He’s pleased to be able to keep raising hogs, which is what drew him back to Iowa more than two decades ago. Prior to that, he worked seven years as an aircraft mechanic for Delta in Atlanta.
He also farms some row crops with his dad and brother, but hogs are his primary source of income.
“That’s what enticed me to come back — the pork industry,” he said. “I was born and raised in the West Bend/Ottosen area. It just enticed me to come back home.”
Coming home to farm was also the realization of a dream for Cole, who says he wanted to be a farmer for as long as he can remember. He fondly recalls memories of working on the farm alongside his grandpa, who taught him how to drive at the age of 7.
He wanted to start farming after two years at North Iowa Area Community College, but his parents encouraged him to continue his studies at Iowa State, where he majored in ag studies while adding minors in agronomy and ag systems technology.
Now, feeding hogs is helping the ambitious 24-year-old carve out his own niche as he and his new bride begin their lives together just a few miles from where they both grew up. It’s the same path followed by his dad, who raised hogs at the beginning of his own farming career, Cole noted.
He was glad to have options, talking with several companies and reviewing different building designs before beginning construction on his barn.
“I was looking for some consistent cash flow,” said Cole, who is feeding pigs under a marketing arrangement with Christensen Farms, which supplies pigs to the Seaboard Triumph plant in Sioux City as well as Triumph Foods’ plant in St. Joseph, Missouri. “I don’t mind a little extra work while I’m young.”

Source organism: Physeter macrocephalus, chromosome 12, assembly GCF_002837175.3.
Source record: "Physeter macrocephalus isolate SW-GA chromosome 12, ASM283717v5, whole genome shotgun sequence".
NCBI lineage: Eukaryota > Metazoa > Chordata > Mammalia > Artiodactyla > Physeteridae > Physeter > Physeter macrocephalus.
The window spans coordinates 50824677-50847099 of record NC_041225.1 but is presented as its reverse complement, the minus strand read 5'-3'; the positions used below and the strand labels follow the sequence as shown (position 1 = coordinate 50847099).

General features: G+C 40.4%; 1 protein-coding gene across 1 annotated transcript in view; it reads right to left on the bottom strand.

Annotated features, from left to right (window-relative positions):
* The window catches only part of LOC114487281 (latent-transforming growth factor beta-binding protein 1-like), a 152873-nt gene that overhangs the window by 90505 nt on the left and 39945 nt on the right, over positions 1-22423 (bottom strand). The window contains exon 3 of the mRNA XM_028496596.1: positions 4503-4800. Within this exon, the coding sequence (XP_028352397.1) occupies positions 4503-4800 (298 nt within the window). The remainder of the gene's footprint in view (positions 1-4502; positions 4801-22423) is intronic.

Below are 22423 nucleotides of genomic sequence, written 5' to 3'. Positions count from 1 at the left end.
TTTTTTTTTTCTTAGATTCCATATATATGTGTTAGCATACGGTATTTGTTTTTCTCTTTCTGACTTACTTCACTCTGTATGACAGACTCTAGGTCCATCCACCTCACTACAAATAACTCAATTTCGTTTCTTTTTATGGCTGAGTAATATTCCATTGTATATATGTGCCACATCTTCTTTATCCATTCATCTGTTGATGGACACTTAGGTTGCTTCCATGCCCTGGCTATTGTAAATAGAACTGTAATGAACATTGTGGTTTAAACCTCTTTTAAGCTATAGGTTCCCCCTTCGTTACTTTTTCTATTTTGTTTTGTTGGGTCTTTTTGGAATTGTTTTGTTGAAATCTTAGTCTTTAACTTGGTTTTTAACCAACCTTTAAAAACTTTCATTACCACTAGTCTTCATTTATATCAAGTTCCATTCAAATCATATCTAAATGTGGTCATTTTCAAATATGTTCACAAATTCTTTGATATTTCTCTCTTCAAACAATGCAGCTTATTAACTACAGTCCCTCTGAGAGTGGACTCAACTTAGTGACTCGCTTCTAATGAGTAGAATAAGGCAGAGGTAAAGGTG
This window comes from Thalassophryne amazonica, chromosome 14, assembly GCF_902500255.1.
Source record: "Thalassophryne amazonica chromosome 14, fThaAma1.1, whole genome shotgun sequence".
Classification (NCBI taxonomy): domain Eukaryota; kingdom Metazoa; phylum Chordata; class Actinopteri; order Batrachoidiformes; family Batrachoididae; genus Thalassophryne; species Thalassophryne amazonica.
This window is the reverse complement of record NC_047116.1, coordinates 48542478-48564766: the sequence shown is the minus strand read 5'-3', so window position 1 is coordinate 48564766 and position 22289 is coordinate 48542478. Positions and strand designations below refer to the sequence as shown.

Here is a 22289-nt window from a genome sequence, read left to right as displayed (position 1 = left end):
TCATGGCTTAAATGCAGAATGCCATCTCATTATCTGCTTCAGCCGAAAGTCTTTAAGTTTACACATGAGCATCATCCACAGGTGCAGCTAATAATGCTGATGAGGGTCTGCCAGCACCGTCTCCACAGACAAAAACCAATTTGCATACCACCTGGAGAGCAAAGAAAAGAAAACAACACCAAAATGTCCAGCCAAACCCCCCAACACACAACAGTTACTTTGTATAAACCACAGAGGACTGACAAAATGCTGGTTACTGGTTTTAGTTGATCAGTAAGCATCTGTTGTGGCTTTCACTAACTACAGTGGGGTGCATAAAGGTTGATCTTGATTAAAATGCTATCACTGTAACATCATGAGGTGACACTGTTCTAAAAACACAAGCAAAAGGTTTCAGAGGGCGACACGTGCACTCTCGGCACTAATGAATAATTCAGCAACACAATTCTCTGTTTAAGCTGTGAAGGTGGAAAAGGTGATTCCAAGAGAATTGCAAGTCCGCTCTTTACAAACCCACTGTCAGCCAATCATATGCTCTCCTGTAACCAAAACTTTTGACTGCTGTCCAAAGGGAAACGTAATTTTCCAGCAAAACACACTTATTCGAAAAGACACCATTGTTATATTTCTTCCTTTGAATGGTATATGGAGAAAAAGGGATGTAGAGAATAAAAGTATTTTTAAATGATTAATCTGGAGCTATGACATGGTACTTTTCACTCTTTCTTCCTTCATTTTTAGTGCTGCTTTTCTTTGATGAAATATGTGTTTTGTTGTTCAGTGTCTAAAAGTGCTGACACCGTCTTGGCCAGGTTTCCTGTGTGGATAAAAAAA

He also raises crops with his dad and works as a representative for DuPont Pioneer’s Encirca precision ag services. His wife, Taryn, teaches third grade at Central Springs school in Manly.
Financial investments by hog farmers will buoy rural communities with demand for building materials, feed, trucking and other equipment, not to mention property taxes, Cole said.
A study by the Iowa Pork Producers Association found construction of a new 2,400-head wean-to-finish hog barn generates more than 14 jobs, provides more than $869,000 in labor income, $1.1 million in value added and $2.3 million in sales.
Cole invested around $750,000 in his new state-of-the-art barn, which includes automated controls that he can check from his phone or iPad anywhere he has an internet connection. An alarm system will send him a text message or call his phone if the power goes out or other problems arise.
The marketing agreement with Christensen Farms alleviates the financial risk associated with the hefty investment, Cole said.
“The banker has no trouble lending me money for this. He knows he’ll see the money,” he said.
He has also emphasized neighborhood relationships and environmental stewardship, starting with selecting a building site that far exceeds regulatory requirements even though it meant extending electrical service to the site at his own cost.
He also welcomed friends and neighbors to tour his new barn during and after construction to ease any concerns they may have.
“I would say the biggest problem is lack of knowledge,” he said. “There’s very few livestock farms in this area. It’s mostly all grain farming.”
As his pigs get settled into their new environment, Cole said he’ll continue to add to landscaping around his farm.
“I’m definitely going to plant trees. I’ll have it looking nice,” he said.